Both of the photos above are from Habitat for Humanity projects. The first one is from Nashville, Tennessee and the second from Mount Airy, North Carolina. What I saw at a production builder’s new home site in Atlanta last year, however, wasn’t nearly as well executed as what these volunteers did.
With new homes, this should be pretty easy because you’ve got access to those areas. In existing homes, it’s a whole different story. One of the best ways to define the air flow pathways is when you’re getting a new roof. At that time, you can have the roof decking pulled up at the eaves and get easy access to the eaves. (Be sure to air seal the top plates while you’re in there!) If you’re doing it with the roof in place, you might need to find some hobbits to crawl in there.
The Building America Solutions Center page on wind washing and how to fix it in both new and existing homes is a great resource if you’re looking to go deeper.
But wait…there’s more!
Wind washing isn’t just a ceiling thing. Anywhere in a building that wind can get in and move through or near air-permeable insulation, you can get a reduction in R-value. Another particularly susceptible area is cantilevered floors. Without a good air barrier, wind can get in and blow through or around the insulation. The overall solution for all areas affected by wind washing is to define clearly—with actual materials, not just arrows on drawings—where air is allowed to go and where it’s not. This means having materials and assemblies that make up a proper air barrier and venting pathways.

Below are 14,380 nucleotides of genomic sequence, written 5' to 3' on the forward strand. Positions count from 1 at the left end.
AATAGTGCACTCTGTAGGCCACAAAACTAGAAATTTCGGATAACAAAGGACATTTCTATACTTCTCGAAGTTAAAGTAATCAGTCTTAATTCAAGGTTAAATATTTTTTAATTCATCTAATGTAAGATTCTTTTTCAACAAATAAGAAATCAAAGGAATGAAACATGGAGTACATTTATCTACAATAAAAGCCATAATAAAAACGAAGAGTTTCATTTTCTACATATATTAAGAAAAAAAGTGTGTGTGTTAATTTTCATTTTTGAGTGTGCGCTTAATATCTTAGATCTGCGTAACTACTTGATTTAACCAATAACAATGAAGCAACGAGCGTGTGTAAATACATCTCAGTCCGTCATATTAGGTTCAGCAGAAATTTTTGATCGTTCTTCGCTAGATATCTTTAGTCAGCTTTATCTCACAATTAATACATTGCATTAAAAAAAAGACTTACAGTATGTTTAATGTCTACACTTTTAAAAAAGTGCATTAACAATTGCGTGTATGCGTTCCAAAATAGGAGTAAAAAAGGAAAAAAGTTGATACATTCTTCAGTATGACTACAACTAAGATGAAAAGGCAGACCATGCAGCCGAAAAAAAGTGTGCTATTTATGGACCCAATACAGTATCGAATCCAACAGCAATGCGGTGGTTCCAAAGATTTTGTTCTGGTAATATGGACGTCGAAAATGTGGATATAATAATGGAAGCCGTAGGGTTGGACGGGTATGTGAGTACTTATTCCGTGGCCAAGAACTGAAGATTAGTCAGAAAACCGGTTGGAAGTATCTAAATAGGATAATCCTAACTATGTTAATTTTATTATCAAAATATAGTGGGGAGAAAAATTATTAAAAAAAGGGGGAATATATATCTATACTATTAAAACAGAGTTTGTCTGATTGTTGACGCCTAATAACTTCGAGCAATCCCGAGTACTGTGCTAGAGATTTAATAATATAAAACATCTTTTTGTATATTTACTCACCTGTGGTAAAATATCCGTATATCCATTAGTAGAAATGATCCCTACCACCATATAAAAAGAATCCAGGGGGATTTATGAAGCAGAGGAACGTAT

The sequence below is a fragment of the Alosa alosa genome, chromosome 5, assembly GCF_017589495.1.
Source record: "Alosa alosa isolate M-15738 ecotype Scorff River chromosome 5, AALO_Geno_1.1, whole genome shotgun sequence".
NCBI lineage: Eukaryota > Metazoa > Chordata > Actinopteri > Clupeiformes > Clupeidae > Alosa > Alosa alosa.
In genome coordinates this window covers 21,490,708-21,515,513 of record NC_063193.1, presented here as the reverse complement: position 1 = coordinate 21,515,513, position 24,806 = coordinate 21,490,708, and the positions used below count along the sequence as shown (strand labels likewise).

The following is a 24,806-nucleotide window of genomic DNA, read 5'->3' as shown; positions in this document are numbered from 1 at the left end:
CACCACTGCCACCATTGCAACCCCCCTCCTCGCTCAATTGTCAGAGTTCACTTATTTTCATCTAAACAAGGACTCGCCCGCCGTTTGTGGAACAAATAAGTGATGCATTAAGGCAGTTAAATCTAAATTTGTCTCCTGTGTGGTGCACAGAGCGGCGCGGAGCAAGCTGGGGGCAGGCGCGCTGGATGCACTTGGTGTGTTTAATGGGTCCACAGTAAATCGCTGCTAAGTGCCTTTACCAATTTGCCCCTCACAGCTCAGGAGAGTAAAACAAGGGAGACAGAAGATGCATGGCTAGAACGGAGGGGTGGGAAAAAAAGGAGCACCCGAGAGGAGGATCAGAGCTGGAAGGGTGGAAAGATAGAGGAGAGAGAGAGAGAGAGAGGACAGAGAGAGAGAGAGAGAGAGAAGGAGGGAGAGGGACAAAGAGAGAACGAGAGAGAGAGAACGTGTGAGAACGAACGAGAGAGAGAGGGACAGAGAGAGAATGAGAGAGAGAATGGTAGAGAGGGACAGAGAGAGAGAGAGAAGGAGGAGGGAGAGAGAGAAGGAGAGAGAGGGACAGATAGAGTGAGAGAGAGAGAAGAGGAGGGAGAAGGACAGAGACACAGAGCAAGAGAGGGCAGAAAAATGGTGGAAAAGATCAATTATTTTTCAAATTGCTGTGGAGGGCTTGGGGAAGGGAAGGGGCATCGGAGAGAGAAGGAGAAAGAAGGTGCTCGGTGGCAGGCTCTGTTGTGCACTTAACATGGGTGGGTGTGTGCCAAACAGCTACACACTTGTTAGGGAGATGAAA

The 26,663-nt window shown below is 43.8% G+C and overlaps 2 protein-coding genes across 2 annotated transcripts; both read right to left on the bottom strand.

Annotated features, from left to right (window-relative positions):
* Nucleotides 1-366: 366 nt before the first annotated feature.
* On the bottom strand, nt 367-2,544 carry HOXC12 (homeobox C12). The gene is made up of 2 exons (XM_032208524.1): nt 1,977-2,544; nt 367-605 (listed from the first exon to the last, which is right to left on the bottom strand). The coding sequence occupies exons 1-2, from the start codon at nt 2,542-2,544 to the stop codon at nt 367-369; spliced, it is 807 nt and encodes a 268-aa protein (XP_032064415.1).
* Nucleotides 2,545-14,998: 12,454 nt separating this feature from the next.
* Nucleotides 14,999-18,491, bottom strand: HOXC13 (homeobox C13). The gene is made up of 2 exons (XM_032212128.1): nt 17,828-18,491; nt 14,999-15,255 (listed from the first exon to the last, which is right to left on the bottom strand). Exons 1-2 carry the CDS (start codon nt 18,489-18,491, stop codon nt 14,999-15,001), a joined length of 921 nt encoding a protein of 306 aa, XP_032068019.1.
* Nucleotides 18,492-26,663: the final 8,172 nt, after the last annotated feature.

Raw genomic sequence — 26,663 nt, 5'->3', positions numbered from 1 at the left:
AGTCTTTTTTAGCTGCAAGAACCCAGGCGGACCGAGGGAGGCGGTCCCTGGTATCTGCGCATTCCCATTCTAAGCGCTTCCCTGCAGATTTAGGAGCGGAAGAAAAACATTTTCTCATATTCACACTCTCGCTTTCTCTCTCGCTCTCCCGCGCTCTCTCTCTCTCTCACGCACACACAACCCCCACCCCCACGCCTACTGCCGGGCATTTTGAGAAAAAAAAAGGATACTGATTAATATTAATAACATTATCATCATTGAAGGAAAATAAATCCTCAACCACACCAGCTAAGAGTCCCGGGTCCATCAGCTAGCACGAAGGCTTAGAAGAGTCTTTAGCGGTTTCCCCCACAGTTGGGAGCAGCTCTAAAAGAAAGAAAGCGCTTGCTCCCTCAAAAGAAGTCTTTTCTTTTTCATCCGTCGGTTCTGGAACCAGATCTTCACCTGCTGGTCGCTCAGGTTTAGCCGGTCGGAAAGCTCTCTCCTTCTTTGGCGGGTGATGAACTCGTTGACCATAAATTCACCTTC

Hat tips: Thanks to Lloyd Alter for writing a nice article on thermal bypasses and mentioning wind washing. And thanks to Mark Siddall for writing an excellent 70-page paper titled Thermal bypass risks: A technical review, which caught Lloyd’s attention and now has mine.
Allison A. Bailes III, PhD is a speaker, writer, building science consultant, and the founder of Energy Vanguard in Decatur, Georgia. He has a doctorate in physics and writes the Energy Vanguard Blog. He also has written a book on building science. You can follow him on Twitter at @EnergyVanguard. Photos courtesy of the author, except where noted.